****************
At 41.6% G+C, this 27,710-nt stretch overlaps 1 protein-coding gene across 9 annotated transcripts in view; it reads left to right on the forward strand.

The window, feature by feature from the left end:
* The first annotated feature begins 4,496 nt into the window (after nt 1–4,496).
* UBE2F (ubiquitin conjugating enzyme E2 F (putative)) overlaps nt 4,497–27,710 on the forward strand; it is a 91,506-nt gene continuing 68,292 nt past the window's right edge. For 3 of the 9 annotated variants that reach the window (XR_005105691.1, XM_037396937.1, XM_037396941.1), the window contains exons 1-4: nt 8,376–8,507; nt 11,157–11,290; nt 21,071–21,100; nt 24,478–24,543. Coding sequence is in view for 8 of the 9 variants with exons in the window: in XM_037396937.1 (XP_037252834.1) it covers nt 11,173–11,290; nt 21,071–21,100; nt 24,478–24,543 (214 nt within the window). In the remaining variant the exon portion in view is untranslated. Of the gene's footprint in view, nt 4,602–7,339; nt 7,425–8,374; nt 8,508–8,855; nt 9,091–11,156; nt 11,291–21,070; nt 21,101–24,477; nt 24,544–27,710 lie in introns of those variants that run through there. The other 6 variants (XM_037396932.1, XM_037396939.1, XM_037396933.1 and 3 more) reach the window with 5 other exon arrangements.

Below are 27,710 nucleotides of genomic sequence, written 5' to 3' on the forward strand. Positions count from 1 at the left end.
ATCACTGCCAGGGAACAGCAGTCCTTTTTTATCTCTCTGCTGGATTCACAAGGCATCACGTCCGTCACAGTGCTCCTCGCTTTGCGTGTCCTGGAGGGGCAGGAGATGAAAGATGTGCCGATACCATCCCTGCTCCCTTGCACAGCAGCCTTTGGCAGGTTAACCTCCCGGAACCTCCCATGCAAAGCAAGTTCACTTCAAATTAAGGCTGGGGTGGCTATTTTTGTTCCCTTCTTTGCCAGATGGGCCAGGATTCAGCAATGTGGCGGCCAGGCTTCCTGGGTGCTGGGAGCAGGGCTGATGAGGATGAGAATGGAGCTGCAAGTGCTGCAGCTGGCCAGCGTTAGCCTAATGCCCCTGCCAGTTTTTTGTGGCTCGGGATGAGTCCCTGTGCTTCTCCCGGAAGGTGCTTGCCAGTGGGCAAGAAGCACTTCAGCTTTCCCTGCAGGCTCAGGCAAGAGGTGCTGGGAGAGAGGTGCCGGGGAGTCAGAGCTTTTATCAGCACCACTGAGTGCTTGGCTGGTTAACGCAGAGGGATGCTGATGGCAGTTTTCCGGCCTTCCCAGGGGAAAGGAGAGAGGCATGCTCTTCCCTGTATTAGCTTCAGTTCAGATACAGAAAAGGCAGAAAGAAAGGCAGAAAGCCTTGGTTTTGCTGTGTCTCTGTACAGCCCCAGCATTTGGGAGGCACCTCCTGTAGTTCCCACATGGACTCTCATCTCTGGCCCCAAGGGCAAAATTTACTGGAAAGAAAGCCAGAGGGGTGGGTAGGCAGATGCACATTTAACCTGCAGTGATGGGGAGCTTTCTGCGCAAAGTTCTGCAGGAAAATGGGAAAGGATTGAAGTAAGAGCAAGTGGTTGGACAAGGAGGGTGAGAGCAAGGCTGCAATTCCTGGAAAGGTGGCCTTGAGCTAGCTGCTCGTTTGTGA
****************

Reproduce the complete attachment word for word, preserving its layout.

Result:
At 41.6% G+C, this 27,710-nt stretch overlaps 1 protein-coding gene across 9 annotated transcripts in view; it reads left to right on the forward strand.

The window, feature by feature from the left end:
* The first annotated feature begins 4,496 nt into the window (after nt 1–4,496).
* UBE2F (ubiquitin conjugating enzyme E2 F (putative)) overlaps nt 4,497–27,710 on the forward strand; it is a 91,506-nt gene continuing 68,292 nt past the window's right edge. For 3 of the 9 annotated variants that reach the window (XR_005105691.1, XM_037396937.1, XM_037396941.1), the window contains exons 1-4: nt 8,376–8,507; nt 11,157–11,290; nt 21,071–21,100; nt 24,478–24,543. Coding sequence is in view for 8 of the 9 variants with exons in the window: in XM_037396937.1 (XP_037252834.1) it covers nt 11,173–11,290; nt 21,071–21,100; nt 24,478–24,543 (214 nt within the window). In the remaining variant the exon portion in view is untranslated. Of the gene's footprint in view, nt 4,602–7,339; nt 7,425–8,374; nt 8,508–8,855; nt 9,091–11,156; nt 11,291–21,070; nt 21,101–24,477; nt 24,544–27,710 lie in introns of those variants that run through there. The other 6 variants (XM_037396932.1, XM_037396939.1, XM_037396933.1 and 3 more) reach the window with 5 other exon arrangements.

Below are 27,710 nucleotides of genomic sequence, written 5' to 3' on the forward strand. Positions count from 1 at the left end.
ATCACTGCCAGGGAACAGCAGTCCTTTTTTATCTCTCTGCTGGATTCACAAGGCATCACGTCCGTCACAGTGCTCCTCGCTTTGCGTGTCCTGGAGGGGCAGGAGATGAAAGATGTGCCGATACCATCCCTGCTCCCTTGCACAGCAGCCTTTGGCAGGTTAACCTCCCGGAACCTCCCATGCAAAGCAAGTTCACTTCAAATTAAGGCTGGGGTGGCTATTTTTGTTCCCTTCTTTGCCAGATGGGCCAGGATTCAGCAATGTGGCGGCCAGGCTTCCTGGGTGCTGGGAGCAGGGCTGATGAGGATGAGAATGGAGCTGCAAGTGCTGCAGCTGGCCAGCGTTAGCCTAATGCCCCTGCCAGTTTTTTGTGGCTCGGGATGAGTCCCTGTGCTTCTCCCGGAAGGTGCTTGCCAGTGGGCAAGAAGCACTTCAGCTTTCCCTGCAGGCTCAGGCAAGAGGTGCTGGGAGAGAGGTGCCGGGGAGTCAGAGCTTTTATCAGCACCACTGAGTGCTTGGCTGGTTAACGCAGAGGGATGCTGATGGCAGTTTTCCGGCCTTCCCAGGGGAAAGGAGAGAGGCATGCTCTTCCCTGTATTAGCTTCAGTTCAGATACAGAAAAGGCAGAAAGAAAGGCAGAAAGCCTTGGTTTTGCTGTGTCTCTGTACAGCCCCAGCATTTGGGAGGCACCTCCTGTAGTTCCCACATGGACTCTCATCTCTGGCCCCAAGGGCAAAATTTACTGGAAAGAAAGCCAGAGGGGTGGGTAGGCAGATGCACATTTAACCTGCAGTGATGGGGAGCTTTCTGCGCAAAGTTCTGCAGGAAAATGGGAAAGGATTGAAGTAAGAGCAAGTGGTTGGACAAGGAGGGTGAGAGCAAGGCTGCAATTCCTGGAAAGGTGGCCTTGAGCTAGCTGCTCGTTTGTGA